Sounds like you're encountering behaviour implemented to address the Spectre/Meltdown security issue. Have you tried reenabling the shareable property of the ByteArray class, as mentioned in the 'Spectre/Meldown Mitigation' section of Flash Player 30 release notes?
Thank you for the quick response Maria.
We added the items listed in that release note in both
and still experienced a long loading time. Do you have another suggestion?
Adobe does not offer free support for free products. If you have a license that entitles you to support for Animate, you could probably go through that channel for ActionScript development questions; however, this really is a pretty direct route to the Flash engineering team.
The cause and solution to the issue you're citing with Scratch is documented in the thread that you linked.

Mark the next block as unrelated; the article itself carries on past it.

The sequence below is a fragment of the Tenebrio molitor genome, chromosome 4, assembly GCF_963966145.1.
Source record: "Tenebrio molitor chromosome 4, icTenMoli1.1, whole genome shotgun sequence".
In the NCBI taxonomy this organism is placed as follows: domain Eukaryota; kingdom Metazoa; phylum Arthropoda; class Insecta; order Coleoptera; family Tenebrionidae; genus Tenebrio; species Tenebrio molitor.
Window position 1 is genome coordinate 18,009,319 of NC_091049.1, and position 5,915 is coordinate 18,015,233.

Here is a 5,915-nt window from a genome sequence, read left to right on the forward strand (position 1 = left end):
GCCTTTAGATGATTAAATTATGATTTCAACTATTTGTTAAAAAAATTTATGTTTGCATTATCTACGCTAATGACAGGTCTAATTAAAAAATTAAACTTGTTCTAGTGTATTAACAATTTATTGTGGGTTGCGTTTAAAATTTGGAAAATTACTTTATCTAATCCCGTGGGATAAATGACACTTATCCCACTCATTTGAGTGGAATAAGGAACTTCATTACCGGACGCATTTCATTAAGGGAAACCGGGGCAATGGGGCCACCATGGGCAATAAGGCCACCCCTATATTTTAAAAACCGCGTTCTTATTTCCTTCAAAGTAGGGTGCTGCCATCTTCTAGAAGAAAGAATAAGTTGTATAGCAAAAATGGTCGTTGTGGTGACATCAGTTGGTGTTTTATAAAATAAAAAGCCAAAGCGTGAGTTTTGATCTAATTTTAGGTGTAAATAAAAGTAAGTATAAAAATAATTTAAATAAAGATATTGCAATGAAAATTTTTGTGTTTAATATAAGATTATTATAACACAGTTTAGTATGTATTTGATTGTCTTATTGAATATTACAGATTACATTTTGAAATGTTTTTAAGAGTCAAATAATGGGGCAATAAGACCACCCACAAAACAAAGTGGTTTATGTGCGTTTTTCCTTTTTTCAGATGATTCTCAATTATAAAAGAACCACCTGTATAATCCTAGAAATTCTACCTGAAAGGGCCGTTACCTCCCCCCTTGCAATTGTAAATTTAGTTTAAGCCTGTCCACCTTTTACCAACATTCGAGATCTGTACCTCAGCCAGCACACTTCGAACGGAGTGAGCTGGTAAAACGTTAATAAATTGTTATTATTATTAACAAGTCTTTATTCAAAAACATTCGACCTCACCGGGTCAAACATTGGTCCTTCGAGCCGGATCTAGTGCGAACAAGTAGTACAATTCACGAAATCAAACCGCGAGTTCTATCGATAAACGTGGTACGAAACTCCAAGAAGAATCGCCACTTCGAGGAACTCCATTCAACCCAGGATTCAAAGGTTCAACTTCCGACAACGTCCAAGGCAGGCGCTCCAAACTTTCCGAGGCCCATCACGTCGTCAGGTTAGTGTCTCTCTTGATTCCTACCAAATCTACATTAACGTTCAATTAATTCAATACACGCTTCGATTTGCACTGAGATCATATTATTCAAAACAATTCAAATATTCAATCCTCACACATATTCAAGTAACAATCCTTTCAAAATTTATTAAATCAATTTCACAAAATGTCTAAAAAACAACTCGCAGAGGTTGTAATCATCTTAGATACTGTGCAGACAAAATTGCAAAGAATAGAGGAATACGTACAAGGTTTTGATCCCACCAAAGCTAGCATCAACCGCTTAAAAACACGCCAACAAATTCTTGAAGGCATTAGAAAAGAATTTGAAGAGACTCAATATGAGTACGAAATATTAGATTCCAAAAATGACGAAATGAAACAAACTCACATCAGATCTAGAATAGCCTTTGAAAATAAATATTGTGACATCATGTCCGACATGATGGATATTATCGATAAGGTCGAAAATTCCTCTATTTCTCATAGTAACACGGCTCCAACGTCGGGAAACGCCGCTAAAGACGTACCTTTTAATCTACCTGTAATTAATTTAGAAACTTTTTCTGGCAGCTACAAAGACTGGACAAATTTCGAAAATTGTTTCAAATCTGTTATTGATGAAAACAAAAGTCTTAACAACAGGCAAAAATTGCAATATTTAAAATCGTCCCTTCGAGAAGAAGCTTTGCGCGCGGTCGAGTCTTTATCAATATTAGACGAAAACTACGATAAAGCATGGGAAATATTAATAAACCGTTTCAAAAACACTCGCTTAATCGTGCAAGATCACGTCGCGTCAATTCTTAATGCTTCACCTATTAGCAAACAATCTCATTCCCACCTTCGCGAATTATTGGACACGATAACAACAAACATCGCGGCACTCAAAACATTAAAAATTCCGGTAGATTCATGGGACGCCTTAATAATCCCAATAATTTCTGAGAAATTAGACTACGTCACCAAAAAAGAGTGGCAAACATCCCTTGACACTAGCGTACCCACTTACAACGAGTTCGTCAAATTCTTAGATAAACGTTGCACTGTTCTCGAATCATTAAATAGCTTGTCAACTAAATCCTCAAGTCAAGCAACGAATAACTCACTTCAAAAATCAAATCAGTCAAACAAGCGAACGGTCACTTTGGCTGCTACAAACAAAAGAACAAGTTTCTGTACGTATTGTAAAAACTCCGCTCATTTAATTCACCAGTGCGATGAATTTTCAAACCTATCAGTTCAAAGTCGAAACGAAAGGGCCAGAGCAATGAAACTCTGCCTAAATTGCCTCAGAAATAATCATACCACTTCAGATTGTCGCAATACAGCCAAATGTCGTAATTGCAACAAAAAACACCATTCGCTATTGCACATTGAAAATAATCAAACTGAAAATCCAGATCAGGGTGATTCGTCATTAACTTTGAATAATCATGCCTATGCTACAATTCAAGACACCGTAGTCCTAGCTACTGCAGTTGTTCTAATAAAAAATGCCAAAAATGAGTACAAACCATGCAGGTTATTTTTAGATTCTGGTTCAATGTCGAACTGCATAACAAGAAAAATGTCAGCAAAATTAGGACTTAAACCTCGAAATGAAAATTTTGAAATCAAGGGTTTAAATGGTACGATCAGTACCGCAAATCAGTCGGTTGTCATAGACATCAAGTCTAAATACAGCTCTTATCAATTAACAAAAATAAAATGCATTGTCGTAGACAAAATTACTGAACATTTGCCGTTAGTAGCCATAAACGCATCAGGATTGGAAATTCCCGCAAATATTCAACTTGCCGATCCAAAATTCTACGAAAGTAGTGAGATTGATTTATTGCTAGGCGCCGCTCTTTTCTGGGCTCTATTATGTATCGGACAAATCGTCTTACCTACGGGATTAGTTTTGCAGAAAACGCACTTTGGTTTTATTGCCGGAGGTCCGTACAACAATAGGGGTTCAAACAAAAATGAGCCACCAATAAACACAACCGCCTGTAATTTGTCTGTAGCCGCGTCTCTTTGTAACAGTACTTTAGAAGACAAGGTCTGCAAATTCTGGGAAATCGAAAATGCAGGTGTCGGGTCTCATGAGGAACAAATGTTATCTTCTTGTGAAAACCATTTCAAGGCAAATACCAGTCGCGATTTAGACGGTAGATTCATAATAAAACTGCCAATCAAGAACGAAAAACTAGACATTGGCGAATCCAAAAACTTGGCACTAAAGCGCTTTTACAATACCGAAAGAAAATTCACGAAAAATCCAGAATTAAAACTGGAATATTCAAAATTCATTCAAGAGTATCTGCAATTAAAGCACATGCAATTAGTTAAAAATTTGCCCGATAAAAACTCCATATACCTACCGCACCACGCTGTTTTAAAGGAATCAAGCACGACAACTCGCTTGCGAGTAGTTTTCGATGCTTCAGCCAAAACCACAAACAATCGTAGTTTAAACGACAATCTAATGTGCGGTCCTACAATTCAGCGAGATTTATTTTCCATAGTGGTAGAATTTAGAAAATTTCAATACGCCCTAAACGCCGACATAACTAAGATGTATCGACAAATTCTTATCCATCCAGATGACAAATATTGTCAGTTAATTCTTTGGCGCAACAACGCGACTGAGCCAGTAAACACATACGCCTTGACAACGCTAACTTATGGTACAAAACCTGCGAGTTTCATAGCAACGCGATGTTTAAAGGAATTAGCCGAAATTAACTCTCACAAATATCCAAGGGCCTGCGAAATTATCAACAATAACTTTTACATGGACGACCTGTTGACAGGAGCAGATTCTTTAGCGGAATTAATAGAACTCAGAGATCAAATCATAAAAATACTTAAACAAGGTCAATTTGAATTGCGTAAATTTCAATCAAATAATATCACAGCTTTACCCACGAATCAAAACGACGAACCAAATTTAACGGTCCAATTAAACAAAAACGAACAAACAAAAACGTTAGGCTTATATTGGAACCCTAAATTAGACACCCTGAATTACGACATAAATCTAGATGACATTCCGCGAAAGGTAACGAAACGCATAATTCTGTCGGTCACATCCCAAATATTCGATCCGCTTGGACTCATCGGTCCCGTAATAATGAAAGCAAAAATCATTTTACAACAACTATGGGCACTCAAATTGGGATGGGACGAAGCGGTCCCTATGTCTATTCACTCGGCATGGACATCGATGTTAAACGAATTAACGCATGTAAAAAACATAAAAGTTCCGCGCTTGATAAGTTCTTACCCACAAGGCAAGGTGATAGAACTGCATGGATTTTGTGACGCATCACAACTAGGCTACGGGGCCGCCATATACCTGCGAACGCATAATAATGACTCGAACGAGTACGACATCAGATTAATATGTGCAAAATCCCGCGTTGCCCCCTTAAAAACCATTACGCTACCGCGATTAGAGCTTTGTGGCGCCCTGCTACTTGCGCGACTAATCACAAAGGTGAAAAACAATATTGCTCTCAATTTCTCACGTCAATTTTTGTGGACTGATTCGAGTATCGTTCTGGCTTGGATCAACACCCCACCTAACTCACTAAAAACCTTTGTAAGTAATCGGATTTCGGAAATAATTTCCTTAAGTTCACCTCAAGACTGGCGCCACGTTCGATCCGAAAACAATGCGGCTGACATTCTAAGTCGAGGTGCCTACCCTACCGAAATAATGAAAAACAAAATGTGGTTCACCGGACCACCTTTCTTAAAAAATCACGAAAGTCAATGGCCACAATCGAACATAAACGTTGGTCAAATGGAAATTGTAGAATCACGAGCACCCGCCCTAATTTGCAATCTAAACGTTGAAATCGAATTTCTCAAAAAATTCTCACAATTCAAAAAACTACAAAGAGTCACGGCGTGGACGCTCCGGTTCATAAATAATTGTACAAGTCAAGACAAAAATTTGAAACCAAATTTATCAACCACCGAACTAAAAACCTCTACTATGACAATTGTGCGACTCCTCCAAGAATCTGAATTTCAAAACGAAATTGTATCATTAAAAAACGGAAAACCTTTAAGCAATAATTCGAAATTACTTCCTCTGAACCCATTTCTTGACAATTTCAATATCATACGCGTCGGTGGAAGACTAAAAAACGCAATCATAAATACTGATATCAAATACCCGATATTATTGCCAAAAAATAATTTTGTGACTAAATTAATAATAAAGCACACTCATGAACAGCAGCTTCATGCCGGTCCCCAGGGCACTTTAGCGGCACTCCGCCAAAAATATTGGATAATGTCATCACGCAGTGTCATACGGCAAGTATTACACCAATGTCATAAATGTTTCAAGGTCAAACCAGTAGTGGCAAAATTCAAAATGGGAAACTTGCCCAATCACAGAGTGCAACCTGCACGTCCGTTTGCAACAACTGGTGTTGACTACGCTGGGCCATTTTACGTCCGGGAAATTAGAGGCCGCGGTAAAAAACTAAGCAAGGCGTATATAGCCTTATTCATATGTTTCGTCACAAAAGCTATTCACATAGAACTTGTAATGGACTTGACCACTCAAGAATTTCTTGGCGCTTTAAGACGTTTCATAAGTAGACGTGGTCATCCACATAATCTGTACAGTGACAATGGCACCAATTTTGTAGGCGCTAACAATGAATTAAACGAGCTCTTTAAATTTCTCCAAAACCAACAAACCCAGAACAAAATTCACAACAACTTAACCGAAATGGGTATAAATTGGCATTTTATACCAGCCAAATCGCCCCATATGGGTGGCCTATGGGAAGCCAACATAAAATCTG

In order to mitigate the possibility that Flash could be used to exploit speculative-execution vulnerabilities in in-market Intel CPUs (recall the SPECTRE and MELTDOWN saga from last year), we had to increase the cost of calling getTimer(). That's a fundamental design change, and it's not going away. It's not a bug. It's intentional behavior, which was necessary to address a vulnerability in the larger ecosystem in which we exist.
If you were calling getTimer() at a reasonable rate ( <= once per millisecond, which is the resolution of the API), you probably wouldn't feel the change. It only shows up when you're calling it in a tight loop.